What is so perplexing is that Fr. Svet could say such a thing about his bishop, in such a public way.  It is anti-ecclesial to treat a bishop in this fashion over an alleged apparition. If he said this publicly for the world to hear, what has he been saying to pilgrims and others about the bishop all these years?

This casual dismissiveness of the local bishop is something which was once contained in Herzegovina.  Now, this same attitude towards the Bishop of Mostar has spread internationally through Medjugorje devotees. There has always been this parallel of good fruits in the form of people converting and the spread of an attitude towards the local bishop which is foreign to any authentic Marian apparition - a truly bad fruit.   In fact, some of the information you find online has progressed from dismissiveness to calumny. See an example explained by Italian researcher and professor, Marco Corvaglia, in his post on Medjugorje, the communists, and the bishop

I look forward to what the Holy Father has to say on "a question for which he feels responsible as the supreme head of the Church to pronounce a clear message" (words of Archbishop Alessandro D'Errico, Papal Nuncio in Bosnia & Herzegovina)

If you have not visited my Medjugorje Documents and FAQ's blog, you should find the site update much easier to navigate, and packed with much more information for serious discerners.



Two Volumes
Learn more about authentic Franciscan behavior

Back when I was discerning a Franciscan vocation in the early 80's, a friend who was in the seminary with the OFM, had given me a going-away present that I read through, over and again, in the years that followed in that convent in Herzegovina.  It was a book which was composed of key, collected works on the famous friar, called Saint Francis of Assisi: Omnibus of Sources.  It contains the writings of St. Francis, including his rules and testament, books on his life by Thomas of Celano, St. Bonaventure, and other works like the Mirror of Perfection, the Three Companions, Little Flowers of St. Francis, and more. Older copies can be found in a single volume, but the newer version I have (2008), is split into two volumes with some very helpful charts in the back.  The charts will list a topic, then guide you to the appropriate volume, chapter, and sometimes, right to a numbered paragraph.  It even shows when the same topic comes up in other works. Shop around because the prices really vary and perhaps there is a used one out there. This is a must-have for any Franciscan or devotee of St. Francis



Te Deum Laudamus! Home
The obedient are not held captive by Holy Mother Church; it is the disobedient who are held captive by the world!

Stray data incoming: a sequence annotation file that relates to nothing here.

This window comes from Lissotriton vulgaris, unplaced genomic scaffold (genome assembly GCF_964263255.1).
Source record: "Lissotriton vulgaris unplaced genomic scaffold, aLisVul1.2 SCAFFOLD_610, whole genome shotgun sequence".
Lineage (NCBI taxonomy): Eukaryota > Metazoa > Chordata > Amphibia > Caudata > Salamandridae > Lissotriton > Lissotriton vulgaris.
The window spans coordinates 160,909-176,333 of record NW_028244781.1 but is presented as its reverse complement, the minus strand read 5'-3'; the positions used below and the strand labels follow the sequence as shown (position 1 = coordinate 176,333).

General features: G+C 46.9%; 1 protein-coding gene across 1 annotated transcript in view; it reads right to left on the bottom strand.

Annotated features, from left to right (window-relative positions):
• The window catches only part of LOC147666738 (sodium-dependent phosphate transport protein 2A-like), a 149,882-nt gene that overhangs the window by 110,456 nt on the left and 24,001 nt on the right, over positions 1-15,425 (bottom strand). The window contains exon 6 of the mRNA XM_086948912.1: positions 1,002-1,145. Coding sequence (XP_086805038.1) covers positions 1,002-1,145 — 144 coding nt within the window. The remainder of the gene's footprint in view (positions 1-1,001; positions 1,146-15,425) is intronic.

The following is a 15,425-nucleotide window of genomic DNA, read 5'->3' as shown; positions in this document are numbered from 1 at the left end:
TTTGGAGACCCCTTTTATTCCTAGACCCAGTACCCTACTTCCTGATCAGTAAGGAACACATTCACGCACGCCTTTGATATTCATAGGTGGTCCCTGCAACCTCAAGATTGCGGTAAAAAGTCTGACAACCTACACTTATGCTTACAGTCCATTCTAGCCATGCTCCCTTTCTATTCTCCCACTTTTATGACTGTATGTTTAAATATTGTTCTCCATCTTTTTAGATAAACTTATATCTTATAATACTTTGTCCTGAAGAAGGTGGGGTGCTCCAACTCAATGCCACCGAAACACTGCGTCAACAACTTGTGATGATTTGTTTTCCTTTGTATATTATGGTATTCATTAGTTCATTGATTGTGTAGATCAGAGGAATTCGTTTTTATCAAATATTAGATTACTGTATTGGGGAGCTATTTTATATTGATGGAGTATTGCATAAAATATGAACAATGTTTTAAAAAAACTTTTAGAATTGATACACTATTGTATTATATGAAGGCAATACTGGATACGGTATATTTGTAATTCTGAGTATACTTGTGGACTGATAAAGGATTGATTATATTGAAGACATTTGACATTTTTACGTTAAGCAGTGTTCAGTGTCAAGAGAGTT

Note: The recommended links below are automatically generated by the tool, so they are not necessarily related content.

9 comments:

Nick said...

Three things to consider, Diane.

1) The Franciscan was only saying what is correct: The Bishop was of the opinion the apparition is not Mary, the Bishop was not giving a "professional judgment" on the apparition.

2) The Franciscan could have been more charitable, the same as Saint Paul could have been more charitable to Saint Peter when he was caught in hypocrisy.

3) It would be a good idea to see if any canon lawyer can clarify on whether or not religious can speak their opinions on apparitions if their opinions are contrary to the Bishops'.

We know by Church documents and by the Code of Canon Law that religious must treat their Ordinaries as vicars of Jesus Christ, but it would be interesting to see if this would include their personal opinions.

Now certainly Saint Francis might agree, as might other saints, but there are also saints who wouldn't agree, and so this leads to the issue that I have been seeing a lot recently, though it might not be recent: Namely, various saints act differently, so which saint do you follow? For example, Dominic Savio kept silent when attacked, yet Saint Paul answered those who attacked him. I think it comes down this: Not following opinion of some saints but following the Holy Spirit, and so the Truth, and in this way imitating the saints as they imitated Christ, rather than imitating their faults in addition to their imitation of Christ, for the Lord cannot fault nor lead anyone else into faults.

The same goes for private revelations. We must stick with Public Revelation, not center our lives on private revelation. Even if two revelations agree on a theological matter - for example, if two different revelations from two different saints stated that each soul has an angel and a demon by his side, one to guide him and the other to test him - no one has to accept those revelations under pain of sin, and the matter itself is outside the Faith, though perhaps not contrary to, whereby it is even less an obligation to accept it under pain of sin: Ergo, Public Revelation is what every Christian ought to be busying about and living, for he is after all a Christian, not a member of those religions and sects which let revelations correct, improve, or complete their revelations.